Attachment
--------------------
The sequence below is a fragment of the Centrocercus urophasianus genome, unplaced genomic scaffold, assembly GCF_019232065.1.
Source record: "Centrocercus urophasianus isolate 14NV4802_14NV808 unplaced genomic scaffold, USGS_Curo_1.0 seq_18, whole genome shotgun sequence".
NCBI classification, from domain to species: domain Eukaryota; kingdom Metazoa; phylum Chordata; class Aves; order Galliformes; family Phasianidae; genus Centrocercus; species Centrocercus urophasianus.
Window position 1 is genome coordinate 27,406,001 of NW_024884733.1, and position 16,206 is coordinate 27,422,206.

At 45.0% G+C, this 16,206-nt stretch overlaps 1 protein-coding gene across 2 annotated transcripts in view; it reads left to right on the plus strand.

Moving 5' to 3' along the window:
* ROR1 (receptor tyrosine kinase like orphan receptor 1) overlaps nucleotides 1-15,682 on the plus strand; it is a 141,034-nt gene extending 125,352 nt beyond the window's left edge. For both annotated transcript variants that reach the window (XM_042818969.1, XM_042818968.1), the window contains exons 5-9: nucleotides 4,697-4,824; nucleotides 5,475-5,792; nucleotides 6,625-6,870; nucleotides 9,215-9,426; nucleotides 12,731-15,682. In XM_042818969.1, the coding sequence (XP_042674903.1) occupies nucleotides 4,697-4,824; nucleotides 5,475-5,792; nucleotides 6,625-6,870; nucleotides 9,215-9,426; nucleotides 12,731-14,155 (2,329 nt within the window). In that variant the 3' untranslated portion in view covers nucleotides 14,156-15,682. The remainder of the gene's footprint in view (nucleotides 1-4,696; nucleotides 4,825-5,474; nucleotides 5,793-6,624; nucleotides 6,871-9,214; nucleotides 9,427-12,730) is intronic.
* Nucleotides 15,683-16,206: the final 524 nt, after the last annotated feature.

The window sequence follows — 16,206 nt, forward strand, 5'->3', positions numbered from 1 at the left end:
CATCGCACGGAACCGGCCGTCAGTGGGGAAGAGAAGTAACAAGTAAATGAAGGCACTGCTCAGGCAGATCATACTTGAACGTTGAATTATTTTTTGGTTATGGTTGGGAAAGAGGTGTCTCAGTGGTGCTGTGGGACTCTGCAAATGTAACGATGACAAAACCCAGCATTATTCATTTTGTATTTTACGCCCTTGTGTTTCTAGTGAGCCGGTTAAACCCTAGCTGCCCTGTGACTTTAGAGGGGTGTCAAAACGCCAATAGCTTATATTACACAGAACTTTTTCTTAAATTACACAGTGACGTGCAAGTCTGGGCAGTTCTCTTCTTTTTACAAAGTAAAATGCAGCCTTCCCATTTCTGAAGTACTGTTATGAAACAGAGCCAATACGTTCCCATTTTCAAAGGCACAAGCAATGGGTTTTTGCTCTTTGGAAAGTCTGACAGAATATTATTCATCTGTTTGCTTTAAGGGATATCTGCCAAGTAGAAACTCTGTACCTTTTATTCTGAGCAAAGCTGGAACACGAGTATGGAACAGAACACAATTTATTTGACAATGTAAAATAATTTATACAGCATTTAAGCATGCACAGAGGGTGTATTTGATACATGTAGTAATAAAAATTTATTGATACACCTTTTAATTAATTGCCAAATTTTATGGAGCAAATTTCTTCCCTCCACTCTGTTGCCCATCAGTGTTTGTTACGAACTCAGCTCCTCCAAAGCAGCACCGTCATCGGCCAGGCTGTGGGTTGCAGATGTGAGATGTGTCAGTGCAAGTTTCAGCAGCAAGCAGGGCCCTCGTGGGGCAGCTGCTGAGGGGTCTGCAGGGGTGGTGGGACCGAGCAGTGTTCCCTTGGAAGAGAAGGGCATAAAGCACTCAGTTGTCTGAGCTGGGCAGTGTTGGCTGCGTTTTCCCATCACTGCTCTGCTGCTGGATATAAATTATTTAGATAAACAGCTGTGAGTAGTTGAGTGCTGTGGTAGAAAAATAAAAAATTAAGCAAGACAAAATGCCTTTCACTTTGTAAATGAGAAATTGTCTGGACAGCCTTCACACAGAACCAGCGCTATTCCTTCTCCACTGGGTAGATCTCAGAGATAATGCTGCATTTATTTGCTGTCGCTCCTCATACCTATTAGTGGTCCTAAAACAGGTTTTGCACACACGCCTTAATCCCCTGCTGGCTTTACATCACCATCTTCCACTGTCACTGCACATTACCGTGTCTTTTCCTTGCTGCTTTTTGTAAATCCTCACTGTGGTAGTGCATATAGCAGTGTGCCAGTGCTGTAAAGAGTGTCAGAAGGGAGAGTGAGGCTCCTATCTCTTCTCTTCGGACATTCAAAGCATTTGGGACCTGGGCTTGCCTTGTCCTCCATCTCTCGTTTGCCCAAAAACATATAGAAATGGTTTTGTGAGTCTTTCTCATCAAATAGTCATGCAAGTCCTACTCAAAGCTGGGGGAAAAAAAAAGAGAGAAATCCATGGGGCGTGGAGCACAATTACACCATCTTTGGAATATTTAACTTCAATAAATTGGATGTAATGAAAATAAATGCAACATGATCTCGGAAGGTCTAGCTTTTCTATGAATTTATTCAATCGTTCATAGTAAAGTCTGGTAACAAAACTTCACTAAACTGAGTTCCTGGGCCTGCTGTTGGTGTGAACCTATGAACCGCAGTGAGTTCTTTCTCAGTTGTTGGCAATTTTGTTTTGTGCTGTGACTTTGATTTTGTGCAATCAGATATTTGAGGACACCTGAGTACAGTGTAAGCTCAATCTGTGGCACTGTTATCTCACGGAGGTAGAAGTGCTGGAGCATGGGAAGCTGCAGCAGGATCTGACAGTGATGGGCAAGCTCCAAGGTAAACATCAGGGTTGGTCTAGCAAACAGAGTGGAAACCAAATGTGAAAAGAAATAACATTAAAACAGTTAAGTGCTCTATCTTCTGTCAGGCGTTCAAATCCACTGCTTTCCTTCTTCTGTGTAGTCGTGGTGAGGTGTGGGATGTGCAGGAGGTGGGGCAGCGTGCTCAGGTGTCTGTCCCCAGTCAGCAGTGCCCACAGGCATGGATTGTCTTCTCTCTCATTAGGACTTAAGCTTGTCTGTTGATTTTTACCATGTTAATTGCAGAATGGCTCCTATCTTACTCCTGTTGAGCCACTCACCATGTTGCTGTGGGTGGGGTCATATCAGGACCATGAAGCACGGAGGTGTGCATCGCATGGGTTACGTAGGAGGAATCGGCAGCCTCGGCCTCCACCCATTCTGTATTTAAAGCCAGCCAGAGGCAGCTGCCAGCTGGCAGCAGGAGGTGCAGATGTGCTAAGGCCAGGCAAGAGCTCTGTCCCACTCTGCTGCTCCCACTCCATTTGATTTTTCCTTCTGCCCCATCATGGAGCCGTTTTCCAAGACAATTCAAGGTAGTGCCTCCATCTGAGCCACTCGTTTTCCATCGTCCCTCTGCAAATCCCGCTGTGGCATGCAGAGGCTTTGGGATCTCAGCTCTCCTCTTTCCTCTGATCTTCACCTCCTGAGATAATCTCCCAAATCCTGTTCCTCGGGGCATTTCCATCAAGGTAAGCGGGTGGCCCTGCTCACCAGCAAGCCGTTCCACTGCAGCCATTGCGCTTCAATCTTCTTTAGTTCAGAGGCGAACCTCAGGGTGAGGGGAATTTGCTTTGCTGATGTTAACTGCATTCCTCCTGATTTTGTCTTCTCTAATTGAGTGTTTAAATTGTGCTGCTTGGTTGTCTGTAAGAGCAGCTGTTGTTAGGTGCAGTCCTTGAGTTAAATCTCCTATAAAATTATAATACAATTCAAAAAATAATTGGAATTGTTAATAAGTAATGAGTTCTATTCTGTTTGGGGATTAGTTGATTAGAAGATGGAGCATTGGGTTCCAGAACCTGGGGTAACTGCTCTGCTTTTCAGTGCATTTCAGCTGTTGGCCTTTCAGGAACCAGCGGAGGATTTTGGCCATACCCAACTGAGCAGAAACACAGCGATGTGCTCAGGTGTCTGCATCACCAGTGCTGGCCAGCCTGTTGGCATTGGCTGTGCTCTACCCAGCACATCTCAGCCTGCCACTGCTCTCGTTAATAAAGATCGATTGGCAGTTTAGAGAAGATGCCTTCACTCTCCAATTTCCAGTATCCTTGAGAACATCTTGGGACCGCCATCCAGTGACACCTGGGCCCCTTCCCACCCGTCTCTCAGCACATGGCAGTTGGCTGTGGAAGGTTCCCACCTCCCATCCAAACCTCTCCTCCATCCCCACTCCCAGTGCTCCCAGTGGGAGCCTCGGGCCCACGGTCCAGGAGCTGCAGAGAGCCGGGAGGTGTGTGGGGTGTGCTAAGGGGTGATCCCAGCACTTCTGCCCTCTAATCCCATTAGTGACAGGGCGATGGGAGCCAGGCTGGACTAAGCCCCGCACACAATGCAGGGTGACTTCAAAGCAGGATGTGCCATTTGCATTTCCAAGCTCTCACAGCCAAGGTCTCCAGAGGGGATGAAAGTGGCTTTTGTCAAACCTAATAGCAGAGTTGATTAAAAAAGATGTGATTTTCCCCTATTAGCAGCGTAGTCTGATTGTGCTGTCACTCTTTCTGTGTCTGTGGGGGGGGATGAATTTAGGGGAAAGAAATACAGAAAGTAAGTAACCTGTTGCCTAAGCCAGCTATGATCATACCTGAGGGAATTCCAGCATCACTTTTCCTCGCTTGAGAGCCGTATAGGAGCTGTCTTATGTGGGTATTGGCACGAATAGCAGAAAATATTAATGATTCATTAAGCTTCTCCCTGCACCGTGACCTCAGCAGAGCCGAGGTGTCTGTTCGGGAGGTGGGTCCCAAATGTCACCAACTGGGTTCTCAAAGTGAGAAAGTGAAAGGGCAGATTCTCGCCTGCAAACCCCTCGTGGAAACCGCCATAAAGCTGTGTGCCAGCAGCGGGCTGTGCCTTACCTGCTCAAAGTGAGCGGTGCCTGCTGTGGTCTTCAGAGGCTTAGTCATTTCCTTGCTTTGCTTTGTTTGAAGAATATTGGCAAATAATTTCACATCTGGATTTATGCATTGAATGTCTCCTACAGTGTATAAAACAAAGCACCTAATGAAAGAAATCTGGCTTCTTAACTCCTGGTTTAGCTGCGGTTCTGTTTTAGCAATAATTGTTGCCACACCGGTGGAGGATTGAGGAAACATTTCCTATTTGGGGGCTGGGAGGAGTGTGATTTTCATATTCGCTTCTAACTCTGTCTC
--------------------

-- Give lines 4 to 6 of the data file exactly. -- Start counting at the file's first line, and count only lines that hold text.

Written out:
Window position 1 is genome coordinate 27,406,001 of NW_024884733.1, and position 16,206 is coordinate 27,422,206.

At 45.0% G+C, this 16,206-nt stretch overlaps 1 protein-coding gene across 2 annotated transcripts in view; it reads left to right on the plus strand.

Moving 5' to 3' along the window: